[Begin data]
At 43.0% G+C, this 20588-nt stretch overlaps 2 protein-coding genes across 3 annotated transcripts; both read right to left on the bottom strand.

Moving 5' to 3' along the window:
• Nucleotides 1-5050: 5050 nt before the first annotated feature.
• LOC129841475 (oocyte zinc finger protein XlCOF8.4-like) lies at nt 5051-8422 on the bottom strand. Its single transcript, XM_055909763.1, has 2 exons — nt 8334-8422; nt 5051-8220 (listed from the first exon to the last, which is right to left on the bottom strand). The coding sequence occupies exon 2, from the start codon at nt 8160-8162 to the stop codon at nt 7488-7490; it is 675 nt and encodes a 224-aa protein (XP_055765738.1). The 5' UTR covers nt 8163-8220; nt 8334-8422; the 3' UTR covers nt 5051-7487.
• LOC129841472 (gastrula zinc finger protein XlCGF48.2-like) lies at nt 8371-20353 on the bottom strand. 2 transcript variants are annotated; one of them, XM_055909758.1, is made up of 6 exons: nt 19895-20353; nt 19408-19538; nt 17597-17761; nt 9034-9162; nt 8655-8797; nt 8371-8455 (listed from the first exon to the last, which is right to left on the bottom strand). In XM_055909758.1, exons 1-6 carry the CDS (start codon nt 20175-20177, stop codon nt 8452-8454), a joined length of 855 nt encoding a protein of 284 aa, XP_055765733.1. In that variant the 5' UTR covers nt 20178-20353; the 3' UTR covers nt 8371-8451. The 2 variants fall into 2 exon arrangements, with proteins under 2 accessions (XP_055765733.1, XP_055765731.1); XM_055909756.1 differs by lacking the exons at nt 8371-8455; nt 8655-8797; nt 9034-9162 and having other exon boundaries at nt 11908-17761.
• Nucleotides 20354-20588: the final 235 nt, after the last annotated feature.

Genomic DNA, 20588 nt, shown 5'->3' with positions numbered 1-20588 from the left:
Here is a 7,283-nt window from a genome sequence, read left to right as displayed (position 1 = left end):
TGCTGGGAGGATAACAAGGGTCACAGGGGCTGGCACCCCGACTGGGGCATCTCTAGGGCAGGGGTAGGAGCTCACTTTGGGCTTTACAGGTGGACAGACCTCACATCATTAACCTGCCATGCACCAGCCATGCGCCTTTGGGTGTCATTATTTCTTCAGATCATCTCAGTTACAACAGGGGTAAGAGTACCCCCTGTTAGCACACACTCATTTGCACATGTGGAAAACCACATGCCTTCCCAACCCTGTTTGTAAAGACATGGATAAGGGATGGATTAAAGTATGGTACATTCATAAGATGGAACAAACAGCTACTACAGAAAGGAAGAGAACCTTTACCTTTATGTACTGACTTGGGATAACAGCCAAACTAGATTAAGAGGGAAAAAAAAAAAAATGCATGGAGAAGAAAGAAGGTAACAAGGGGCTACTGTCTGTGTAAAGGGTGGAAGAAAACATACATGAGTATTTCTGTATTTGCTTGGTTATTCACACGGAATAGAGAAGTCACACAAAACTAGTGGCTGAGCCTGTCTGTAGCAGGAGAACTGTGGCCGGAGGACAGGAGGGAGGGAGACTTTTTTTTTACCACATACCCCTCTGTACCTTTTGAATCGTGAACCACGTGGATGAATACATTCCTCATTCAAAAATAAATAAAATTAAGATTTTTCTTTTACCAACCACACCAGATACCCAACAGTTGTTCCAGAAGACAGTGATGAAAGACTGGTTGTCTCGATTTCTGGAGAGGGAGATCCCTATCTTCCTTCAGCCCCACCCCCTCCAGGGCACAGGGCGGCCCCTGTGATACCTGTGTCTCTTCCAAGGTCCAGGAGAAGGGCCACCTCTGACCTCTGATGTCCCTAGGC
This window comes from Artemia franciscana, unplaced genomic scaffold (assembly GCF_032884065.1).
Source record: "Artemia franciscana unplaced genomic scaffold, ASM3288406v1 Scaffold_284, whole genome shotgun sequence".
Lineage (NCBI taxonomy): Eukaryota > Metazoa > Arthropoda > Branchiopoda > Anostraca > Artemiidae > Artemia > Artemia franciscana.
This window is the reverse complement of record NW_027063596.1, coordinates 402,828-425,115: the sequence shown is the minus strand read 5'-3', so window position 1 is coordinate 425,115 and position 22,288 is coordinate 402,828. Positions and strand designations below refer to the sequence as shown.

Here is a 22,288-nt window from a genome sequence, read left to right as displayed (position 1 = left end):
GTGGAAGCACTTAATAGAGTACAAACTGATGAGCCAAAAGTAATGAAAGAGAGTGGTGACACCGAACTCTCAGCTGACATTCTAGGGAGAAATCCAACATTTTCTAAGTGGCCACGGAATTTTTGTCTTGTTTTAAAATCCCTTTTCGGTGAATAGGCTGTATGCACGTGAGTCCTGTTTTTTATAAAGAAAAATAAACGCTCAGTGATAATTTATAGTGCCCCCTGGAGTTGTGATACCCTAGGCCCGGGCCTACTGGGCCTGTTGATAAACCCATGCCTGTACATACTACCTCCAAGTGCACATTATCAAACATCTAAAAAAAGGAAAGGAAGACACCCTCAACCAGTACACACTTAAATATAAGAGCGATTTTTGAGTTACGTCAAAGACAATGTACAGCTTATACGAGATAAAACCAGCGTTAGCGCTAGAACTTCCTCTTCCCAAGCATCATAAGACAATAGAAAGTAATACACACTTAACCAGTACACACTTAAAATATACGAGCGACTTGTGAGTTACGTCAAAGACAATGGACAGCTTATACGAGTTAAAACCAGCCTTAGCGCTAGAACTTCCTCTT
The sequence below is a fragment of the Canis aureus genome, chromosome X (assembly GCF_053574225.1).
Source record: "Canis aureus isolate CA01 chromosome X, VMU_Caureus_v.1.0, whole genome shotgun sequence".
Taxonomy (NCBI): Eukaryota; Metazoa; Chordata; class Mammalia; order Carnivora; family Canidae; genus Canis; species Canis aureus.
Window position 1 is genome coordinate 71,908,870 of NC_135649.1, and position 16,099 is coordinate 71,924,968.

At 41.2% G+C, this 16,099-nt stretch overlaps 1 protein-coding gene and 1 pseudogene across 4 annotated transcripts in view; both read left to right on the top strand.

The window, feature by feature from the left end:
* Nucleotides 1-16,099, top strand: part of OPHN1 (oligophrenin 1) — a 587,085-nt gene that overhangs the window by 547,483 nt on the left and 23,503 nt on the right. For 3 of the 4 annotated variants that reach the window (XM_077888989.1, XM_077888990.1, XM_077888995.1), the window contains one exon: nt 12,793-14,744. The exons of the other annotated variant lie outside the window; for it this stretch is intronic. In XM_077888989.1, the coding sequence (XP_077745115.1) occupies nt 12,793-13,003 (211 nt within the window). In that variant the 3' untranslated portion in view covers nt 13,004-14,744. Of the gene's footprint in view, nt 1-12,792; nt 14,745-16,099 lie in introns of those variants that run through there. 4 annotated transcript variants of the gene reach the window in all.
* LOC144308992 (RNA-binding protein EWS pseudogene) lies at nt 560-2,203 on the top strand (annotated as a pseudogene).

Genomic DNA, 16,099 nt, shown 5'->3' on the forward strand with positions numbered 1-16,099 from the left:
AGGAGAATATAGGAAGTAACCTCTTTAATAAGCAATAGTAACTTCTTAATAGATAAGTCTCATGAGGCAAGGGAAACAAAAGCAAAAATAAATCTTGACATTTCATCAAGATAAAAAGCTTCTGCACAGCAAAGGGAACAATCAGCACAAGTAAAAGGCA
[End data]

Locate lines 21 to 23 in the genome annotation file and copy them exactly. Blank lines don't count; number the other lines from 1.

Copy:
The window, feature by feature from the left end:
* Nucleotides 1-16,099, top strand: part of OPHN1 (oligophrenin 1) — a 587,085-nt gene that overhangs the window by 547,483 nt on the left and 23,503 nt on the right. For 3 of the 4 annotated variants that reach the window (XM_077888989.1, XM_077888990.1, XM_077888995.1), the window contains one exon: nt 12,793-14,744. The exons of the other annotated variant lie outside the window; for it this stretch is intronic. In XM_077888989.1, the coding sequence (XP_077745115.1) occupies nt 12,793-13,003 (211 nt within the window). In that variant the 3' untranslated portion in view covers nt 13,004-14,744. Of the gene's footprint in view, nt 1-12,792; nt 14,745-16,099 lie in introns of those variants that run through there. 4 annotated transcript variants of the gene reach the window in all.
* LOC144308992 (RNA-binding protein EWS pseudogene) lies at nt 560-2,203 on the top strand (annotated as a pseudogene).